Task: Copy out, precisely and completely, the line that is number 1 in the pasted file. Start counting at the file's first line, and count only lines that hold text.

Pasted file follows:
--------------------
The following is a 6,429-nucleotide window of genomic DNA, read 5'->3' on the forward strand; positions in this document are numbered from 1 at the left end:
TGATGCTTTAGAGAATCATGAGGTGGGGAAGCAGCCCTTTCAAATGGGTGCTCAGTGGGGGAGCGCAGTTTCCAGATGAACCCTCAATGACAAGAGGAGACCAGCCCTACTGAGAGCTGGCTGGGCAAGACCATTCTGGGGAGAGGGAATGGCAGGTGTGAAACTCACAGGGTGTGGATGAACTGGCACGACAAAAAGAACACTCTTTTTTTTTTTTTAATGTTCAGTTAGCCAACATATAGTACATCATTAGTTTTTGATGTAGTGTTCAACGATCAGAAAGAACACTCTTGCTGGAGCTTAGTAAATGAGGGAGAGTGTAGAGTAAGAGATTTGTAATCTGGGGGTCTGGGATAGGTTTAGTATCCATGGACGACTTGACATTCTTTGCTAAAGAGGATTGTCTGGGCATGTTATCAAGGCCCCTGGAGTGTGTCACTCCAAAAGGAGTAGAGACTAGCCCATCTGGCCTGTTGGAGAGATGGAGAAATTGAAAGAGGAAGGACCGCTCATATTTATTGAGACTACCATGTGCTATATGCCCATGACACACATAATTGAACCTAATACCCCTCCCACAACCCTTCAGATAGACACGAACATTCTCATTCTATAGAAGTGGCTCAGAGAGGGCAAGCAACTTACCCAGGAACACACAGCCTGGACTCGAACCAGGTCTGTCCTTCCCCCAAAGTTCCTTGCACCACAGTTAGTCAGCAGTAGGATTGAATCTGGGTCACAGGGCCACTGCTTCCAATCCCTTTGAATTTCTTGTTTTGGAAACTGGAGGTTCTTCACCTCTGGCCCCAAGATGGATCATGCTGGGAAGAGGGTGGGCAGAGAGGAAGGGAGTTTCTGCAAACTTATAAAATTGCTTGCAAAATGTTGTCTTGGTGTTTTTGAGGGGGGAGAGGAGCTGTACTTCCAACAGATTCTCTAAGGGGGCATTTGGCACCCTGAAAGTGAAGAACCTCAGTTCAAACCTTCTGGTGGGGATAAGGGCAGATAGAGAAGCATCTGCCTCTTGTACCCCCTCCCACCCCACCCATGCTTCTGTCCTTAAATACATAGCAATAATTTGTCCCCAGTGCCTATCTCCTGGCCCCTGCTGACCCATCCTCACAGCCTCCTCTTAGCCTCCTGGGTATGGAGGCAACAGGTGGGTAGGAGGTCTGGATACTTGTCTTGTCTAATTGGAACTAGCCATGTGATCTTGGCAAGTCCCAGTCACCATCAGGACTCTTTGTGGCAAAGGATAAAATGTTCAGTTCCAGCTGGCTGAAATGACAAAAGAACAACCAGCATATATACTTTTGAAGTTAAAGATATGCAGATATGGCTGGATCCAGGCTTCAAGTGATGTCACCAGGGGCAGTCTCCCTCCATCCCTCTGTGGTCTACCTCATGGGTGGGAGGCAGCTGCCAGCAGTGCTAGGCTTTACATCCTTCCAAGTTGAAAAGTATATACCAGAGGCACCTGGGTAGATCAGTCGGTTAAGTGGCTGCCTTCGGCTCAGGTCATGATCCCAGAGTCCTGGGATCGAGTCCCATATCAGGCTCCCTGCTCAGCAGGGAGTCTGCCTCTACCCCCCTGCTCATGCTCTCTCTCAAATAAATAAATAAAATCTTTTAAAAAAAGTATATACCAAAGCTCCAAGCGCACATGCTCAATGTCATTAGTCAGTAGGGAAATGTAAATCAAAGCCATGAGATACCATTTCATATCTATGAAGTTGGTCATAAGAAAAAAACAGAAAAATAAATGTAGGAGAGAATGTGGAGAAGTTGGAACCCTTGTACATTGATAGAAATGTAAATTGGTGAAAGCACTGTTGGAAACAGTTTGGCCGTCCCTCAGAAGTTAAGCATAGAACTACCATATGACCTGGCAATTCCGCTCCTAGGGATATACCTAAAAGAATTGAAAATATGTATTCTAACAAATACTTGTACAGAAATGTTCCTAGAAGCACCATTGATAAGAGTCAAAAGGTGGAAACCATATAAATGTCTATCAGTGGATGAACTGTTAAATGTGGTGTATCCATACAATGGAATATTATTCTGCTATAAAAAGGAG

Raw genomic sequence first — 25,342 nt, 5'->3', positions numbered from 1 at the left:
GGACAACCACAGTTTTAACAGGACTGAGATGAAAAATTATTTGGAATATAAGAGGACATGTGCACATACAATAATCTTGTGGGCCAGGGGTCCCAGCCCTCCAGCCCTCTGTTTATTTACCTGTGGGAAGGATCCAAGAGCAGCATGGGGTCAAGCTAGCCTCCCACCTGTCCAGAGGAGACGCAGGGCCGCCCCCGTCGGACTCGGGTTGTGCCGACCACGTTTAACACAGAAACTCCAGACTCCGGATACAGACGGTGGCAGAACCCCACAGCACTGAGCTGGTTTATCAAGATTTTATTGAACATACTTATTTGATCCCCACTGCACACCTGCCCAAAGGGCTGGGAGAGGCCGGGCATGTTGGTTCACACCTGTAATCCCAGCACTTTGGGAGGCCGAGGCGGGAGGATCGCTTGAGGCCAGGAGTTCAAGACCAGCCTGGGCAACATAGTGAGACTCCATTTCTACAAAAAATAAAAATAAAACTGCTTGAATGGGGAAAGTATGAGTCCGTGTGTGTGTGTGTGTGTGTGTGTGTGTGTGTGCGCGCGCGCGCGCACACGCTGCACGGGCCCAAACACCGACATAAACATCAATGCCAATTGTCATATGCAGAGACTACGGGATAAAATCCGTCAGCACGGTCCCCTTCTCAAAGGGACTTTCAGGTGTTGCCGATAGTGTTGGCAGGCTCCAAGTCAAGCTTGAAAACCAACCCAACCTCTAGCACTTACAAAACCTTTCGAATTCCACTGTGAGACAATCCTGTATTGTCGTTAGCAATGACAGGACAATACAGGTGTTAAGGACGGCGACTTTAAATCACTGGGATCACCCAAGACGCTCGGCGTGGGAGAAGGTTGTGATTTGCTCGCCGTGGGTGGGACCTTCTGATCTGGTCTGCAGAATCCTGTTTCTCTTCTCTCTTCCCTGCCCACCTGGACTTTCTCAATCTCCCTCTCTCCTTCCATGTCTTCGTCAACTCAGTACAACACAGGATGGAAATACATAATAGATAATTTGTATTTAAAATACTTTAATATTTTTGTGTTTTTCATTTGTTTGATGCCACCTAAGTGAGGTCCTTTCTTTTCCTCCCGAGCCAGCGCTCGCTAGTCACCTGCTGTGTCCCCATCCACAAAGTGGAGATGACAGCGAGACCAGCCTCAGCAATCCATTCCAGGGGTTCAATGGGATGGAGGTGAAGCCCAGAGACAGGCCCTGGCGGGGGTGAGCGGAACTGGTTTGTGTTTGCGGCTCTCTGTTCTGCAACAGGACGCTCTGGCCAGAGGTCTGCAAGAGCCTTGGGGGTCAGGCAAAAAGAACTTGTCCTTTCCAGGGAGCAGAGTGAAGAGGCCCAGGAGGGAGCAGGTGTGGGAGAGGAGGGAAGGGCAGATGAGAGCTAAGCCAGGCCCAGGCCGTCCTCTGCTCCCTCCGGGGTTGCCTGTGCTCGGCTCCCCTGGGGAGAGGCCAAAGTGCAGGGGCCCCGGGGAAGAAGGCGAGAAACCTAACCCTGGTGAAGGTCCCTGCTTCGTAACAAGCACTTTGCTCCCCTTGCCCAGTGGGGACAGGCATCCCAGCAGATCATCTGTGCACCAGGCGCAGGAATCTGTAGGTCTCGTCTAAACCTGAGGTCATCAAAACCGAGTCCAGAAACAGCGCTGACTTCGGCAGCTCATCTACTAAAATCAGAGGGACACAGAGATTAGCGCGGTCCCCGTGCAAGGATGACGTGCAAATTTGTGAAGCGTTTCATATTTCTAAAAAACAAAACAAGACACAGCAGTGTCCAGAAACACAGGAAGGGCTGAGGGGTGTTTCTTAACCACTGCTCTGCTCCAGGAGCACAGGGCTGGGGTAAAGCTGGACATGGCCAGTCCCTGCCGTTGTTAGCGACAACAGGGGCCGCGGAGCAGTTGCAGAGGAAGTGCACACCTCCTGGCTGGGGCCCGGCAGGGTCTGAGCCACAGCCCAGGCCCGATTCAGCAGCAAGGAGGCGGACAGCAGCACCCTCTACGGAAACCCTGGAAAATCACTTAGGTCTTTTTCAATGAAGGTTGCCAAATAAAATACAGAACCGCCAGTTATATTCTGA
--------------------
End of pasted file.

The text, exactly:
The following is a 6,429-nucleotide window of genomic DNA, read 5'->3' on the forward strand; positions in this document are numbered from 1 at the left end: